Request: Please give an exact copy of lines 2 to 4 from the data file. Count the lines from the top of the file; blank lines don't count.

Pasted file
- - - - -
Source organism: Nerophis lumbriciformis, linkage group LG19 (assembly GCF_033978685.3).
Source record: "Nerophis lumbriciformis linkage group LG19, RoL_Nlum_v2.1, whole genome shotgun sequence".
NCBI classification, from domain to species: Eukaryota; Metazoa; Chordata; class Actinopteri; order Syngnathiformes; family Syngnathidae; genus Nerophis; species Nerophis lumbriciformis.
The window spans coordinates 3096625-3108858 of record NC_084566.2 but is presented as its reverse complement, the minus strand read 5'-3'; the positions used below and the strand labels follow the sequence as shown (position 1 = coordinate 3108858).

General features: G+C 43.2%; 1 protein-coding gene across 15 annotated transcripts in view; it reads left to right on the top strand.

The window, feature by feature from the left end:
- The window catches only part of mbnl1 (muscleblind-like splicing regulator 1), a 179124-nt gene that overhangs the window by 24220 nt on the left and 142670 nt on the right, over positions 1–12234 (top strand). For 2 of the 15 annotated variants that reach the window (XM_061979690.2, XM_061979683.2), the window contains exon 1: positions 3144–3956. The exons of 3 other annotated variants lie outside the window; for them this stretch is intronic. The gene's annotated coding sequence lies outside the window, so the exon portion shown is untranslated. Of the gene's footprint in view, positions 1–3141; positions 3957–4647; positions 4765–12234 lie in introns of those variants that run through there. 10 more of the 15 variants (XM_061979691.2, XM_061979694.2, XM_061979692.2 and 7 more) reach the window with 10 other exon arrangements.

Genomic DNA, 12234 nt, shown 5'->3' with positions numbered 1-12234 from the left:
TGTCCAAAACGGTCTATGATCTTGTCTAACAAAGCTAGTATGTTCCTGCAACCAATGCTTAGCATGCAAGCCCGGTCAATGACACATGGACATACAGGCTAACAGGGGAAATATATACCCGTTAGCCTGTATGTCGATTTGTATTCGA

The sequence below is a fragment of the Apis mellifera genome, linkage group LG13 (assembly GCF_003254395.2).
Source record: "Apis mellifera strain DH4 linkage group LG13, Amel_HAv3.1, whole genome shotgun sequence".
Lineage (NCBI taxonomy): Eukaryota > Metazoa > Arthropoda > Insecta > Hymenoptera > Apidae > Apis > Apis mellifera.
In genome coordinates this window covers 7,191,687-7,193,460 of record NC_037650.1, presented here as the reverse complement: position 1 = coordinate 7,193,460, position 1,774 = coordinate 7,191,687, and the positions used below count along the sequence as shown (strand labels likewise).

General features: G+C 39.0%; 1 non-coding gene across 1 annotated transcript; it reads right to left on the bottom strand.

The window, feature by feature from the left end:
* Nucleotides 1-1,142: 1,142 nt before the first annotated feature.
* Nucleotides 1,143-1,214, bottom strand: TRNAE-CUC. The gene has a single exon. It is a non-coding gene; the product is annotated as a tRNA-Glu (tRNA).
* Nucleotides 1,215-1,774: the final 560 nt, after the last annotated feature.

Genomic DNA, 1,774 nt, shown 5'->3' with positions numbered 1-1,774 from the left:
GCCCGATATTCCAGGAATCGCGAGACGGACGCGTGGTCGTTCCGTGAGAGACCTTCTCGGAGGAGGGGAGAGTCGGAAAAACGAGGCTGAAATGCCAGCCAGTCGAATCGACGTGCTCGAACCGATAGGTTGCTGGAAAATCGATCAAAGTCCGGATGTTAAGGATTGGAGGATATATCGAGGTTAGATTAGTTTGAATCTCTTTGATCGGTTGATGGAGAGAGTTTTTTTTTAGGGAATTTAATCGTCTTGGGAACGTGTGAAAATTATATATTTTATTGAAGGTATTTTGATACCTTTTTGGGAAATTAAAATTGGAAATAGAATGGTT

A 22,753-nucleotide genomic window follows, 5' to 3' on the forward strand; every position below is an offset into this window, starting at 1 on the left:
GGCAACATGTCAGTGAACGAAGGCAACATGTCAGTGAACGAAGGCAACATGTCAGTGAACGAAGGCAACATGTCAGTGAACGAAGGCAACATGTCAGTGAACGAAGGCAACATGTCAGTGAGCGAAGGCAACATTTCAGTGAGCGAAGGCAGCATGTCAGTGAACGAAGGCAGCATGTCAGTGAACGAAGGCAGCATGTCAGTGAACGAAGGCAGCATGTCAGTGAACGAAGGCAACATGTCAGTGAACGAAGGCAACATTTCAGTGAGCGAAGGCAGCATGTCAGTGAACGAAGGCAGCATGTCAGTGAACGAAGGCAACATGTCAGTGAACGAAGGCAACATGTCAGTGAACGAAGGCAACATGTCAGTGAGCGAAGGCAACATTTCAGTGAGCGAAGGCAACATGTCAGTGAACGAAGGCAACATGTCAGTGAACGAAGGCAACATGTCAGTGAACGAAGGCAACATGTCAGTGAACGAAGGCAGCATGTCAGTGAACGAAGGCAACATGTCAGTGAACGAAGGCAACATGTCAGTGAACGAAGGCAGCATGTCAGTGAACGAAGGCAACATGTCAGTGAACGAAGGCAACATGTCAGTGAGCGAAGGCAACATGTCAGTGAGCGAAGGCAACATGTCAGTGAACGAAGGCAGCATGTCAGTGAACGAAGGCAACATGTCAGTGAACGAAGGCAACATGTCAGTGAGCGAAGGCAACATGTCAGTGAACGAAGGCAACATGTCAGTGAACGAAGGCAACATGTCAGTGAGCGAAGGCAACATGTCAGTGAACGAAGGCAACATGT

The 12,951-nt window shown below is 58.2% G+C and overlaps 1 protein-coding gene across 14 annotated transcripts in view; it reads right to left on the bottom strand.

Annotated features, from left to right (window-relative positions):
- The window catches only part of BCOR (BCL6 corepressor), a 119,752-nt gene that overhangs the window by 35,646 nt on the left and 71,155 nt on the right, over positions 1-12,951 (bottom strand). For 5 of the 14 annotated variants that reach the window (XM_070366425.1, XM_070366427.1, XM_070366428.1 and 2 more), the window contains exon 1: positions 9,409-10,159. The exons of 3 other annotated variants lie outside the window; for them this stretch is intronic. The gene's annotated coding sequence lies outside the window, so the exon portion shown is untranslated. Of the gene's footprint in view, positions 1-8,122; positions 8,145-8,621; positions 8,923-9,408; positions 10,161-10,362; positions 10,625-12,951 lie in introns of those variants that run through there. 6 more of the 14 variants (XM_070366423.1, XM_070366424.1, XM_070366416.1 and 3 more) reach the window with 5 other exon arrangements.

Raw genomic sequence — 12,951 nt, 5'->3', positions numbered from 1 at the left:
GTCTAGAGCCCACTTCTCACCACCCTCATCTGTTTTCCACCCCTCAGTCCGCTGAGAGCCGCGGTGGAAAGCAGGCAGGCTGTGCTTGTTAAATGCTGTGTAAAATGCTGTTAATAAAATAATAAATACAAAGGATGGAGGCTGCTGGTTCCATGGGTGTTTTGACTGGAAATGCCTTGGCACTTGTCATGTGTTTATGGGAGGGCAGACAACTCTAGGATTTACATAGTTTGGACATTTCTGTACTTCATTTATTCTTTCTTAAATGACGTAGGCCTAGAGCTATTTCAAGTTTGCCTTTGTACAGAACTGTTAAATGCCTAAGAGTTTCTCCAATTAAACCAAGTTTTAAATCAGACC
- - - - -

Source record: "Nerophis lumbriciformis linkage group LG19, RoL_Nlum_v2.1, whole genome shotgun sequence".
NCBI classification, from domain to species: Eukaryota; Metazoa; Chordata; class Actinopteri; order Syngnathiformes; family Syngnathidae; genus Nerophis; species Nerophis lumbriciformis.
The window spans coordinates 3096625-3108858 of record NC_084566.2 but is presented as its reverse complement, the minus strand read 5'-3'; the positions used below and the strand labels follow the sequence as shown (position 1 = coordinate 3108858).